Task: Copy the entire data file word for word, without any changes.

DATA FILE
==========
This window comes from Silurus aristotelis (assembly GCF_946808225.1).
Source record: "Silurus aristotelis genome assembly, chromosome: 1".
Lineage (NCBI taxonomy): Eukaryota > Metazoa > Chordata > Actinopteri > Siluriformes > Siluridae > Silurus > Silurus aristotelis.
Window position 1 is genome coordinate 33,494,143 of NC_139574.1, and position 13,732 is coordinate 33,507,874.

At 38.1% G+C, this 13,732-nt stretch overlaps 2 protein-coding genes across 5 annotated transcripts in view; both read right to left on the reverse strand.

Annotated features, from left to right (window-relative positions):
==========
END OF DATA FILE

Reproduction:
This window comes from Silurus aristotelis (assembly GCF_946808225.1).
Source record: "Silurus aristotelis genome assembly, chromosome: 1".
Lineage (NCBI taxonomy): Eukaryota > Metazoa > Chordata > Actinopteri > Siluriformes > Siluridae > Silurus > Silurus aristotelis.
Window position 1 is genome coordinate 33,494,143 of NC_139574.1, and position 13,732 is coordinate 33,507,874.

At 38.1% G+C, this 13,732-nt stretch overlaps 2 protein-coding genes across 5 annotated transcripts in view; both read right to left on the reverse strand.

Annotated features, from left to right (window-relative positions):